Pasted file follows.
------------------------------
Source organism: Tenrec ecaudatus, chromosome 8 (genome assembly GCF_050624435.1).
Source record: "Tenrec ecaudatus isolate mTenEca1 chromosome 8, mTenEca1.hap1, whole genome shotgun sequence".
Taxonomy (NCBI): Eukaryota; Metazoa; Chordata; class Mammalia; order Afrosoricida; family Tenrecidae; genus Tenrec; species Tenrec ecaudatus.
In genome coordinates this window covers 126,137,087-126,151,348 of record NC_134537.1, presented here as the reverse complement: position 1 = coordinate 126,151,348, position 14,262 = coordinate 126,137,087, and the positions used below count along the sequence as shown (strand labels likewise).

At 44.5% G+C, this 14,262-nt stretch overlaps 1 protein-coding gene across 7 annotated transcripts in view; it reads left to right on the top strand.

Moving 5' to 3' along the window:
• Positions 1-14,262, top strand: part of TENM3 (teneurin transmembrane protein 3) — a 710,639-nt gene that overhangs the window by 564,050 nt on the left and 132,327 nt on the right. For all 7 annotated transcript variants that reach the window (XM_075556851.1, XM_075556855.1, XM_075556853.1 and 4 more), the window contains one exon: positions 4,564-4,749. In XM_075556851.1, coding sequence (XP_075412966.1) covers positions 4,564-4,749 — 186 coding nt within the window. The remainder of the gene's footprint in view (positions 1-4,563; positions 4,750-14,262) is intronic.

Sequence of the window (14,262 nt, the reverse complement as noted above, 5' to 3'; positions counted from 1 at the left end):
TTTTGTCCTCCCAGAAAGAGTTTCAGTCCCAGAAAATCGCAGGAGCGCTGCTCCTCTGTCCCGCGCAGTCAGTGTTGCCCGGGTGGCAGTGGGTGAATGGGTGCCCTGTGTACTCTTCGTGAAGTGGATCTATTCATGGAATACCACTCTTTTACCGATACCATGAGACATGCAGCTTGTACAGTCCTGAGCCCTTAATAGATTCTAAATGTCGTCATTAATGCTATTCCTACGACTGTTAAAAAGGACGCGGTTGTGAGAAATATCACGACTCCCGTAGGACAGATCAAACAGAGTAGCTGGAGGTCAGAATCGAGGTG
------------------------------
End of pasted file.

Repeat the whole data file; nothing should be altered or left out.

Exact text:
Source organism: Tenrec ecaudatus, chromosome 8 (genome assembly GCF_050624435.1).
Source record: "Tenrec ecaudatus isolate mTenEca1 chromosome 8, mTenEca1.hap1, whole genome shotgun sequence".
Taxonomy (NCBI): Eukaryota; Metazoa; Chordata; class Mammalia; order Afrosoricida; family Tenrecidae; genus Tenrec; species Tenrec ecaudatus.
In genome coordinates this window covers 126,137,087-126,151,348 of record NC_134537.1, presented here as the reverse complement: position 1 = coordinate 126,151,348, position 14,262 = coordinate 126,137,087, and the positions used below count along the sequence as shown (strand labels likewise).

At 44.5% G+C, this 14,262-nt stretch overlaps 1 protein-coding gene across 7 annotated transcripts in view; it reads left to right on the top strand.

Moving 5' to 3' along the window:
• Positions 1-14,262, top strand: part of TENM3 (teneurin transmembrane protein 3) — a 710,639-nt gene that overhangs the window by 564,050 nt on the left and 132,327 nt on the right. For all 7 annotated transcript variants that reach the window (XM_075556851.1, XM_075556855.1, XM_075556853.1 and 4 more), the window contains one exon: positions 4,564-4,749. In XM_075556851.1, coding sequence (XP_075412966.1) covers positions 4,564-4,749 — 186 coding nt within the window. The remainder of the gene's footprint in view (positions 1-4,563; positions 4,750-14,262) is intronic.

Sequence of the window (14,262 nt, the reverse complement as noted above, 5' to 3'; positions counted from 1 at the left end):
TTTTGTCCTCCCAGAAAGAGTTTCAGTCCCAGAAAATCGCAGGAGCGCTGCTCCTCTGTCCCGCGCAGTCAGTGTTGCCCGGGTGGCAGTGGGTGAATGGGTGCCCTGTGTACTCTTCGTGAAGTGGATCTATTCATGGAATACCACTCTTTTACCGATACCATGAGACATGCAGCTTGTACAGTCCTGAGCCCTTAATAGATTCTAAATGTCGTCATTAATGCTATTCCTACGACTGTTAAAAAGGACGCGGTTGTGAGAAATATCACGACTCCCGTAGGACAGATCAAACAGAGTAGCTGGAGGTCAGAATCGAGGTG